“These are tough times. Some of these guys are feeling a lot of anger and emotions and fear, and rightly so. I just want to be there for them,” Allen told The Athletic. “I told them that I can’t relate. I’m not going to act like I can. But I care and I love them. And that will never change and I will do everything I can to help us create the change that I believe that we need.”

More college coaches have spoken out since, including former IU offensive coordinator and first-year Fresno State head coach Kalen DeBoer.

“My heart aches when I think about the events leading to the death of George Floyd,” DeBoer wrote. “To say that I have the answers to the racial injustices that exist in our country would be foolish. We do have a voice and it is an important time for us ALL to take a stand and to count ourselves amongst those that will be part of the answer.”

4 comments

  1. I am glad coach Allen stepped up to let his voice be heard. Our country has come a long way in ending legal discrimination but people are finding eliminating individual racism is difficult. There is no gov’t passage of law that will bring about this last step. There are so many things that lead to individual racism that we can’t point to a simple solution. Until parts of our society decide that the lack of racism is important enough to achieve we won’t eliminate it.

    How blacks in the public eye present themselves establishes the way many whites and others see them. Violent images in music and news overrides many good images of blacks and other minorities. White families that see themselves as superior to other groups continue to perpetuate that attitude in generations to come.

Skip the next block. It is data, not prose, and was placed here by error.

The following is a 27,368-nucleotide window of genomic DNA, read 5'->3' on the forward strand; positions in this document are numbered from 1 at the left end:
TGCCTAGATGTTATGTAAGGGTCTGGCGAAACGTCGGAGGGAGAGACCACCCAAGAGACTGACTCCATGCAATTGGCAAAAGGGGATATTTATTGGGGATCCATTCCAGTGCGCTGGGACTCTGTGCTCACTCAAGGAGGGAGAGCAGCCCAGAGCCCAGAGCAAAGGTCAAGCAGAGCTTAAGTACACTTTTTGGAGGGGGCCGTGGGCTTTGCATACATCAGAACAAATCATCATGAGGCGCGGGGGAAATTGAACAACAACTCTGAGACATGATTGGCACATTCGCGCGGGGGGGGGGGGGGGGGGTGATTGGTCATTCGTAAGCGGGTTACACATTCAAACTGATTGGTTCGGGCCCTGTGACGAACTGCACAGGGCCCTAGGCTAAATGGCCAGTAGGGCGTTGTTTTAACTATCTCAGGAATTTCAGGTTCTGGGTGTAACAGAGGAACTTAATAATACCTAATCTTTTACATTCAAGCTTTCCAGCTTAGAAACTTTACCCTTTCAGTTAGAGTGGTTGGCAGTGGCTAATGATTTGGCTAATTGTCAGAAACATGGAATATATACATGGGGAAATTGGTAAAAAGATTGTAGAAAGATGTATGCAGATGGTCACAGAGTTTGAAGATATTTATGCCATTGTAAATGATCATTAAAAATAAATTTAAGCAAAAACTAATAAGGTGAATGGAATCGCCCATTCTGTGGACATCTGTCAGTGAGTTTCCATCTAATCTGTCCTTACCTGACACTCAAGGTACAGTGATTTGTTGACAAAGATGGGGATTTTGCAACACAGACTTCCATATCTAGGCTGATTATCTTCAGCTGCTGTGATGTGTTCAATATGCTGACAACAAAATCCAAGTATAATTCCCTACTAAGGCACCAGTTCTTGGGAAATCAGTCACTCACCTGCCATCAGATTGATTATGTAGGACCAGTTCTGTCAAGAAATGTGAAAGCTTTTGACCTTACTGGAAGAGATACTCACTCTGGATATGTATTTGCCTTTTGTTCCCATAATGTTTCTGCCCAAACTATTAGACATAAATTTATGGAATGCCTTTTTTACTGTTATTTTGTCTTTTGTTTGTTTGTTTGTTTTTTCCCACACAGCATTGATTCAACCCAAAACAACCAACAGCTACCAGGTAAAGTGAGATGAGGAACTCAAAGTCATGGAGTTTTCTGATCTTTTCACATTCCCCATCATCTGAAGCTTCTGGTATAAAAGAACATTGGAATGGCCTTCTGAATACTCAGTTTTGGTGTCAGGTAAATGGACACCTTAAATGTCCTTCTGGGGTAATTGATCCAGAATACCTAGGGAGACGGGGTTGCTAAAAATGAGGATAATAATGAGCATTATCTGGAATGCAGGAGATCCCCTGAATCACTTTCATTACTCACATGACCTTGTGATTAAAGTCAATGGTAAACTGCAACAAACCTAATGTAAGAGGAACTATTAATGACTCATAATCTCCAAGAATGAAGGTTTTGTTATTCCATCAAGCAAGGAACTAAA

The advantage of the LEO approach is it teaches each team member to care for teammates no matter what color they are. I was fortunate to grow up in a poor white family that was colorblind and I grew up not seeing different races but people. In the Marine Corps the motto was everyone in the Marines were green. Yes I saw racism by both sides in the Corps but the standard of the organization was to eliminate any racism that cropped up. One day we may see our society judging individuals based on the content of their character.

  2. Kumbaya does not heal decades of inequity and failures of evenhanded justice.
    Our inner cities have rotted away while the rich get richer and own the majority share of America left to the tactics of out-of-control greed at the hands of robber barrons.